Microsoft hates adware, T-Mobile hates YouTube, Google hates passwords, one Russian man hates Fallout 4, and Boston Dynamics hates you sleeping soundly in your bed at night.
Microsoft Tackles Insecure Adware
Microsoft has committed to tackling insecure adware, promising to detect and remove any programs that fail to comply with the company’s new guidelines. Enforcement will begin on March 31, 2016, with developers being given until then to play ball.
The way that @Microsoft sneakily includes @Windows 10 with regular monthly updates is not much different from adware inclusion tactics.
— Marc Zimmermann (@marczimmermann) November 28, 2015
The target here is the nasty adware programs such as Superfish, which Lenovo actually pre-installed on some machines sold through 2014 and 2015. This program, and other adware like it, uses a man-in-the-middle technique to hijack a user’s Internet connection, change various settings, and display ads across the Web.
Microsoft explained the change of policy in a TechNet blog post:
“All of these techniques intercept communications between the Internet and the PC to inject advertisements and promotions into webpages from outside, without the control of the browser. Our intent is to keep the user in control of their browsing experience and these methods reduce that control.”
To this end, Microsoft is insisting, “programs that create advertisements in browsers must only use the browsers’ supported extensibility model for installation, execution, disabling, and removal.” Which means they will have to be browser plugins which are visible to the user and, most importantly, can be easily removed.
T-Mobile Throttles YouTube Videos
YouTube isn’t too happy with T-Mobile, accusing the mobile operator of throttling its videos as part of the Binge On program. Binge On lets T-Mobile customers stream all of the video they want from selected partners without it counting towards data caps, but limits the resolution to 480p.
The problem as far as YouTube is concerned is that its videos are also being delivered at crappy resolutions, while still counting towards data caps. Unlike Netflix, Hulu, and others, YouTube isn’t part of the Binge On program. Which means T-Mobile users viewing YouTube videos are stuck watching low-quality videos without getting any benefits to counter that compromise.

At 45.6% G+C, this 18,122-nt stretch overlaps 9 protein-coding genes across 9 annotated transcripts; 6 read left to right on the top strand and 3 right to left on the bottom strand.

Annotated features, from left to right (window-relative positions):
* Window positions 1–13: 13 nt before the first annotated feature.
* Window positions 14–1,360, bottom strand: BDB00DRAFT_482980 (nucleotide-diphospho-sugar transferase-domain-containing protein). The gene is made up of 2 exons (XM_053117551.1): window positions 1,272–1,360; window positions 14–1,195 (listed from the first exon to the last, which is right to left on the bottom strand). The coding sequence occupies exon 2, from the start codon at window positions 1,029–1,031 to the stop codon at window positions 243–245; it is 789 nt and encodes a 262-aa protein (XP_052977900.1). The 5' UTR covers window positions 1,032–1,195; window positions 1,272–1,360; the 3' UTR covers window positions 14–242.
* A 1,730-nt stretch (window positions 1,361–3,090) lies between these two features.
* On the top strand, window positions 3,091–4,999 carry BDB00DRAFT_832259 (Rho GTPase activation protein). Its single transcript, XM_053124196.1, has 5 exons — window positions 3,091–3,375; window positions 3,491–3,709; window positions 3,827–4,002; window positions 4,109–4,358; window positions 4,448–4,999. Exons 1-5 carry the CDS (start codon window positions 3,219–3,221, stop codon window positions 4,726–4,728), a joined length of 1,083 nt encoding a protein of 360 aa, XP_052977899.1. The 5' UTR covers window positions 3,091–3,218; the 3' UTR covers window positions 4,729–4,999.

YouTube also thinks it’s unfair that Binge On was turned on by default for all eligible users. However, it is possible to switch it off, as long as you know how to do so. Regardless, Binge On has caught the attention of the Federal Communications Commission (FCC), which is dedicated to ensuring net neutrality is maintained.
Google Tests Password-Free Logins
So, when you sign out of your Google account it still auto fills your passwords… Who thought that was a good idea!?
— Liam Maye (@i_is_liaaaam) November 14, 2015
Google is currently testing a method for killing passwords for good. The method being tested with a handful of Android users involves authorizing a mobile device, and then receiving a notification to log in when you input your account details on a computer.
It’s not a perfect system, which is why Google is currently testing it. However, it’s the first step down the road towards removing the need to memorize passwords for every website you use. Which is a good thing seeing as how many people use really dumb passwords.
Fallout 4 Can Ruin Your Life
A Russian man is suing Bethesda for ruining his life. The unnamed 28-year-old claims that he became addicted to playing Fallout 4, leading to him losing his job, splitting with his wife, and neglecting his friends. He also claims his health deteriorated due to not eating or sleeping properly.
According to RT (formerly Russia Today), the man is seeking 500,000 roubles (US$7,000) from Bethesda for the “emotional distress” the game has caused him. Meanwhile, millions of gamers are enjoying Fallout 4 to healthy levels; eating, sleeping, working, and spending time with their loved ones just as they did before buying the game.
Happy Holidays from Boston Dynamics
And finally, Boston Dynamics wants to wish you a happy holidays, and it has chosen to do so in its own unique way. Namely, by having three of its Spot robots pulling Santa’s sleigh. Spot is a big robot dog weighing in at around 160 lbs, and it’s terrifying at any time of the year.
For the uninitiated amongst you, Boston Dynamics is the robotics company acquired by Google in 2013. It produces robots that accurately mimic real-world animals such as dogs and horses. They’re just a lot more scary in lots of different ways. Still, Santa seems to be OK with it, so I guess we have to be OK with it too.
Your Views on Today’s Tech News
Is Microsoft right to start blocking adware like Superfish? Is T-Mobile right to throttle YouTube against its will? Do we need to move on from using passwords online? Has Fallout 4 ruined your life? What emotions do you feel when watching Boston Dynamics’ robots?
Let us know your thoughts on the Tech News of the day by posting to the comments section below. Because a healthy discussion is always welcome.
Tech News Digest is a daily column paring the technology news of the day down into bite-sized chunks that are easy to read and perfect for sharing.
Image Credits: Yuri Samoilov via Flickr